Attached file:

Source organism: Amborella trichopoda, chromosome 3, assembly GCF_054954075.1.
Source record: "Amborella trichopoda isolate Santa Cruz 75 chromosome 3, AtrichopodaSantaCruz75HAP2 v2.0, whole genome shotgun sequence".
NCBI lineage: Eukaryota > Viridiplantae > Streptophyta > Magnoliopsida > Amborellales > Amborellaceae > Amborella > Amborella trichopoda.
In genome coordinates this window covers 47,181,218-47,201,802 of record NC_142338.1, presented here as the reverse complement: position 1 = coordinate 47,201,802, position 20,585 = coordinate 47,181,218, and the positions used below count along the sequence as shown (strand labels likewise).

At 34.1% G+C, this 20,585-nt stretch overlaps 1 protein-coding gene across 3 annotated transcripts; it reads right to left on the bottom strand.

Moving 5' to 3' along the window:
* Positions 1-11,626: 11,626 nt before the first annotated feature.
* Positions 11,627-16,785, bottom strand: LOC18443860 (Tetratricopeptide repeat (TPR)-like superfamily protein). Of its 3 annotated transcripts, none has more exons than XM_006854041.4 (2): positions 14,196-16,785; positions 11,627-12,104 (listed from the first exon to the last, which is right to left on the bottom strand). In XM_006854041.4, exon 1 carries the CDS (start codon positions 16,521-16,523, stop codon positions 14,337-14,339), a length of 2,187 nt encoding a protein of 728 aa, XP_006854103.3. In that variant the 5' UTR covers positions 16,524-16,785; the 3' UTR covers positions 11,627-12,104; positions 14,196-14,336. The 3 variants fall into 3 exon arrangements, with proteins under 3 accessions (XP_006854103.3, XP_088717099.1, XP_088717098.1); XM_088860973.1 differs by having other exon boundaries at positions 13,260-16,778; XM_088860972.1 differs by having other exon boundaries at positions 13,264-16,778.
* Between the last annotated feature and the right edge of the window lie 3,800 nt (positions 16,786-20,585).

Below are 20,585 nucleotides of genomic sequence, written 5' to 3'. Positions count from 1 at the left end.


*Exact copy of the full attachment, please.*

Source organism: Amborella trichopoda, chromosome 3, assembly GCF_054954075.1.
Source record: "Amborella trichopoda isolate Santa Cruz 75 chromosome 3, AtrichopodaSantaCruz75HAP2 v2.0, whole genome shotgun sequence".
NCBI lineage: Eukaryota > Viridiplantae > Streptophyta > Magnoliopsida > Amborellales > Amborellaceae > Amborella > Amborella trichopoda.
In genome coordinates this window covers 47,181,218-47,201,802 of record NC_142338.1, presented here as the reverse complement: position 1 = coordinate 47,201,802, position 20,585 = coordinate 47,181,218, and the positions used below count along the sequence as shown (strand labels likewise).

At 34.1% G+C, this 20,585-nt stretch overlaps 1 protein-coding gene across 3 annotated transcripts; it reads right to left on the bottom strand.

Moving 5' to 3' along the window:
* Positions 1-11,626: 11,626 nt before the first annotated feature.
* Positions 11,627-16,785, bottom strand: LOC18443860 (Tetratricopeptide repeat (TPR)-like superfamily protein). Of its 3 annotated transcripts, none has more exons than XM_006854041.4 (2): positions 14,196-16,785; positions 11,627-12,104 (listed from the first exon to the last, which is right to left on the bottom strand). In XM_006854041.4, exon 1 carries the CDS (start codon positions 16,521-16,523, stop codon positions 14,337-14,339), a length of 2,187 nt encoding a protein of 728 aa, XP_006854103.3. In that variant the 5' UTR covers positions 16,524-16,785; the 3' UTR covers positions 11,627-12,104; positions 14,196-14,336. The 3 variants fall into 3 exon arrangements, with proteins under 3 accessions (XP_006854103.3, XP_088717099.1, XP_088717098.1); XM_088860973.1 differs by having other exon boundaries at positions 13,260-16,778; XM_088860972.1 differs by having other exon boundaries at positions 13,264-16,778.
* Between the last annotated feature and the right edge of the window lie 3,800 nt (positions 16,786-20,585).

Below are 20,585 nucleotides of genomic sequence, written 5' to 3'. Positions count from 1 at the left end.